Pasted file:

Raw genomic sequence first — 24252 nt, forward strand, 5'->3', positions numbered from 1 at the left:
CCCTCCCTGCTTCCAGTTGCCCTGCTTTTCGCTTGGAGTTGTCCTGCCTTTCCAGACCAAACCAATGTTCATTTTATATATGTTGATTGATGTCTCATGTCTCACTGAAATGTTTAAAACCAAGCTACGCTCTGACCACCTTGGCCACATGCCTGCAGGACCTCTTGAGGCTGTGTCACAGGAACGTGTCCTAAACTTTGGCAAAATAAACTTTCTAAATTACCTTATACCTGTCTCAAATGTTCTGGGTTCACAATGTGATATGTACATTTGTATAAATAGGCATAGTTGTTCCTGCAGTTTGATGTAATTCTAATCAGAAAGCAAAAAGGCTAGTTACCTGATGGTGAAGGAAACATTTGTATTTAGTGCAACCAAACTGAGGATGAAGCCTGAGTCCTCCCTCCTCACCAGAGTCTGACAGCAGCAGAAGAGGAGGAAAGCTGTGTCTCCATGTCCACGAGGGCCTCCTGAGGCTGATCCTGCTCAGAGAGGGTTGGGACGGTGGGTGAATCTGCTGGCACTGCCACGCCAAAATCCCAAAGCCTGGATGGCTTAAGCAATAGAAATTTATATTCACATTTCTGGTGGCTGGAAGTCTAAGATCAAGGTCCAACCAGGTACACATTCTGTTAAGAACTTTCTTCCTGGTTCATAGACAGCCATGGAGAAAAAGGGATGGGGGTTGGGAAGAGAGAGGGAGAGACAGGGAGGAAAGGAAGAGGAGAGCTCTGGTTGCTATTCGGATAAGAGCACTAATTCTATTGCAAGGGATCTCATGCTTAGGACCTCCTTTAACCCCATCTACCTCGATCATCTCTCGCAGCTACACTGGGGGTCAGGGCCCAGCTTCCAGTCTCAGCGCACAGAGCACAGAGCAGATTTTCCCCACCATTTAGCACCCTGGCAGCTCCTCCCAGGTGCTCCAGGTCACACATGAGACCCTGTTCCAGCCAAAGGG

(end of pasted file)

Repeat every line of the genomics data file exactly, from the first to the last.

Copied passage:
Raw genomic sequence first — 24252 nt, forward strand, 5'->3', positions numbered from 1 at the left:
CCCTCCCTGCTTCCAGTTGCCCTGCTTTTCGCTTGGAGTTGTCCTGCCTTTCCAGACCAAACCAATGTTCATTTTATATATGTTGATTGATGTCTCATGTCTCACTGAAATGTTTAAAACCAAGCTACGCTCTGACCACCTTGGCCACATGCCTGCAGGACCTCTTGAGGCTGTGTCACAGGAACGTGTCCTAAACTTTGGCAAAATAAACTTTCTAAATTACCTTATACCTGTCTCAAATGTTCTGGGTTCACAATGTGATATGTACATTTGTATAAATAGGCATAGTTGTTCCTGCAGTTTGATGTAATTCTAATCAGAAAGCAAAAAGGCTAGTTACCTGATGGTGAAGGAAACATTTGTATTTAGTGCAACCAAACTGAGGATGAAGCCTGAGTCCTCCCTCCTCACCAGAGTCTGACAGCAGCAGAAGAGGAGGAAAGCTGTGTCTCCATGTCCACGAGGGCCTCCTGAGGCTGATCCTGCTCAGAGAGGGTTGGGACGGTGGGTGAATCTGCTGGCACTGCCACGCCAAAATCCCAAAGCCTGGATGGCTTAAGCAATAGAAATTTATATTCACATTTCTGGTGGCTGGAAGTCTAAGATCAAGGTCCAACCAGGTACACATTCTGTTAAGAACTTTCTTCCTGGTTCATAGACAGCCATGGAGAAAAAGGGATGGGGGTTGGGAAGAGAGAGGGAGAGACAGGGAGGAAAGGAAGAGGAGAGCTCTGGTTGCTATTCGGATAAGAGCACTAATTCTATTGCAAGGGATCTCATGCTTAGGACCTCCTTTAACCCCATCTACCTCGATCATCTCTCGCAGCTACACTGGGGGTCAGGGCCCAGCTTCCAGTCTCAGCGCACAGAGCACAGAGCAGATTTTCCCCACCATTTAGCACCCTGGCAGCTCCTCCCAGGTGCTCCAGGTCACACATGAGACCCTGTTCCAGCCAAAGGG